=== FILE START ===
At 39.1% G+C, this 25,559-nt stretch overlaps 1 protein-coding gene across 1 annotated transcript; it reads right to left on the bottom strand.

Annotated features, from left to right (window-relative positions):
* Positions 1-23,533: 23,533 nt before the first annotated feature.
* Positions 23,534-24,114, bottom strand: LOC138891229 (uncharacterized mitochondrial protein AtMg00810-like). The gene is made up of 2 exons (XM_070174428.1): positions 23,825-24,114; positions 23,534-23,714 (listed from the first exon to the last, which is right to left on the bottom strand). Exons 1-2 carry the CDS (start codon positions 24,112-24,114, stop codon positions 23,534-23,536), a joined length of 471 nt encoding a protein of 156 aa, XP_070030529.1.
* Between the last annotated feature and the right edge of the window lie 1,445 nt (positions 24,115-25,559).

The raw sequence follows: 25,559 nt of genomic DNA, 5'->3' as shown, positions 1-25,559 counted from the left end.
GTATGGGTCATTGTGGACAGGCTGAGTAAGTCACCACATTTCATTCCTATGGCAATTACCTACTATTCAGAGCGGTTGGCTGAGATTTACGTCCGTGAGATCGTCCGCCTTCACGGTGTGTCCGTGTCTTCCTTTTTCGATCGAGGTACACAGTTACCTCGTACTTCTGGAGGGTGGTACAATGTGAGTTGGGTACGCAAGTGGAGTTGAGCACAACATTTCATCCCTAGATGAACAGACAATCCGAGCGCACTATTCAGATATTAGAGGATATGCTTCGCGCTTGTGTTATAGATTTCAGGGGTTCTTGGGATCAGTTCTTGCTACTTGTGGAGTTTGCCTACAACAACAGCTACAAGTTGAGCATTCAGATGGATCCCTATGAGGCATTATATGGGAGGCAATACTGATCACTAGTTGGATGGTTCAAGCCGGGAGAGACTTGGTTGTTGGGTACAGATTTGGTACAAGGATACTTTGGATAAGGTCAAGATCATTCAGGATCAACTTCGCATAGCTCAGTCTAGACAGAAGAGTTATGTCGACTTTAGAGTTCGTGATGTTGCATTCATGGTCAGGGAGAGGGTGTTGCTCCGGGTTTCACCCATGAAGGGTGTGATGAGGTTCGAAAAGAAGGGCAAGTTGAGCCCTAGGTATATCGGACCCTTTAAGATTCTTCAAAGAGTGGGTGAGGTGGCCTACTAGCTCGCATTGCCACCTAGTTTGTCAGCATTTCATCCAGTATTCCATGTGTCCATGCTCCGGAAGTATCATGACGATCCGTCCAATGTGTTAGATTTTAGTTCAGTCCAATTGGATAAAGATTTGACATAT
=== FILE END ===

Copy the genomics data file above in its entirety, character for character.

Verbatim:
At 39.1% G+C, this 25,559-nt stretch overlaps 1 protein-coding gene across 1 annotated transcript; it reads right to left on the bottom strand.

Annotated features, from left to right (window-relative positions):
* Positions 1-23,533: 23,533 nt before the first annotated feature.
* Positions 23,534-24,114, bottom strand: LOC138891229 (uncharacterized mitochondrial protein AtMg00810-like). The gene is made up of 2 exons (XM_070174428.1): positions 23,825-24,114; positions 23,534-23,714 (listed from the first exon to the last, which is right to left on the bottom strand). Exons 1-2 carry the CDS (start codon positions 24,112-24,114, stop codon positions 23,534-23,536), a joined length of 471 nt encoding a protein of 156 aa, XP_070030529.1.
* Between the last annotated feature and the right edge of the window lie 1,445 nt (positions 24,115-25,559).

The raw sequence follows: 25,559 nt of genomic DNA, 5'->3' as shown, positions 1-25,559 counted from the left end.
GTATGGGTCATTGTGGACAGGCTGAGTAAGTCACCACATTTCATTCCTATGGCAATTACCTACTATTCAGAGCGGTTGGCTGAGATTTACGTCCGTGAGATCGTCCGCCTTCACGGTGTGTCCGTGTCTTCCTTTTTCGATCGAGGTACACAGTTACCTCGTACTTCTGGAGGGTGGTACAATGTGAGTTGGGTACGCAAGTGGAGTTGAGCACAACATTTCATCCCTAGATGAACAGACAATCCGAGCGCACTATTCAGATATTAGAGGATATGCTTCGCGCTTGTGTTATAGATTTCAGGGGTTCTTGGGATCAGTTCTTGCTACTTGTGGAGTTTGCCTACAACAACAGCTACAAGTTGAGCATTCAGATGGATCCCTATGAGGCATTATATGGGAGGCAATACTGATCACTAGTTGGATGGTTCAAGCCGGGAGAGACTTGGTTGTTGGGTACAGATTTGGTACAAGGATACTTTGGATAAGGTCAAGATCATTCAGGATCAACTTCGCATAGCTCAGTCTAGACAGAAGAGTTATGTCGACTTTAGAGTTCGTGATGTTGCATTCATGGTCAGGGAGAGGGTGTTGCTCCGGGTTTCACCCATGAAGGGTGTGATGAGGTTCGAAAAGAAGGGCAAGTTGAGCCCTAGGTATATCGGACCCTTTAAGATTCTTCAAAGAGTGGGTGAGGTGGCCTACTAGCTCGCATTGCCACCTAGTTTGTCAGCATTTCATCCAGTATTCCATGTGTCCATGCTCCGGAAGTATCATGACGATCCGTCCAATGTGTTAGATTTTAGTTCAGTCCAATTGGATAAAGATTTGACATAT